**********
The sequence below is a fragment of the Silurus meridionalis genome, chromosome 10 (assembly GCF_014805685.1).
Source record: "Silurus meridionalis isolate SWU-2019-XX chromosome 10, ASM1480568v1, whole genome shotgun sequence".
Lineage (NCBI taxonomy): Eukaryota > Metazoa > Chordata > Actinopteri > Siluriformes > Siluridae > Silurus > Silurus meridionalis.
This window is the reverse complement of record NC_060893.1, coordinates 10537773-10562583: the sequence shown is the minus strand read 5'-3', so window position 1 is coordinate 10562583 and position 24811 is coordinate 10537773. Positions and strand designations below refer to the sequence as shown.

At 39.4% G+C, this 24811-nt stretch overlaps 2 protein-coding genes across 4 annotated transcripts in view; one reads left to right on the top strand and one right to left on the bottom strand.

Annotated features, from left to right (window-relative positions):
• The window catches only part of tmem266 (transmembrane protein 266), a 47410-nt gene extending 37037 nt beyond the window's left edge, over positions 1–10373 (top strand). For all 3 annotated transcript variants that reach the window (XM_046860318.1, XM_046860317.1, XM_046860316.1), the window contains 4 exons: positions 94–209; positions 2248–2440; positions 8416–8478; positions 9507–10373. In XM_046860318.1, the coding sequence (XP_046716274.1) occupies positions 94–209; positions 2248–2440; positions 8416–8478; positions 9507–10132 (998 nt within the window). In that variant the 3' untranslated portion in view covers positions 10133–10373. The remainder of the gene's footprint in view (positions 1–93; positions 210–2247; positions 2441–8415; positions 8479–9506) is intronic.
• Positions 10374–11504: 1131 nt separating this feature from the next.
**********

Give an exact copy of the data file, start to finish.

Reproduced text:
The sequence below is a fragment of the Silurus meridionalis genome, chromosome 10 (assembly GCF_014805685.1).
Source record: "Silurus meridionalis isolate SWU-2019-XX chromosome 10, ASM1480568v1, whole genome shotgun sequence".
Lineage (NCBI taxonomy): Eukaryota > Metazoa > Chordata > Actinopteri > Siluriformes > Siluridae > Silurus > Silurus meridionalis.
This window is the reverse complement of record NC_060893.1, coordinates 10537773-10562583: the sequence shown is the minus strand read 5'-3', so window position 1 is coordinate 10562583 and position 24811 is coordinate 10537773. Positions and strand designations below refer to the sequence as shown.

At 39.4% G+C, this 24811-nt stretch overlaps 2 protein-coding genes across 4 annotated transcripts in view; one reads left to right on the top strand and one right to left on the bottom strand.

Annotated features, from left to right (window-relative positions):
• The window catches only part of tmem266 (transmembrane protein 266), a 47410-nt gene extending 37037 nt beyond the window's left edge, over positions 1–10373 (top strand). For all 3 annotated transcript variants that reach the window (XM_046860318.1, XM_046860317.1, XM_046860316.1), the window contains 4 exons: positions 94–209; positions 2248–2440; positions 8416–8478; positions 9507–10373. In XM_046860318.1, the coding sequence (XP_046716274.1) occupies positions 94–209; positions 2248–2440; positions 8416–8478; positions 9507–10132 (998 nt within the window). In that variant the 3' untranslated portion in view covers positions 10133–10373. The remainder of the gene's footprint in view (positions 1–93; positions 210–2247; positions 2441–8415; positions 8479–9506) is intronic.
• Positions 10374–11504: 1131 nt separating this feature from the next.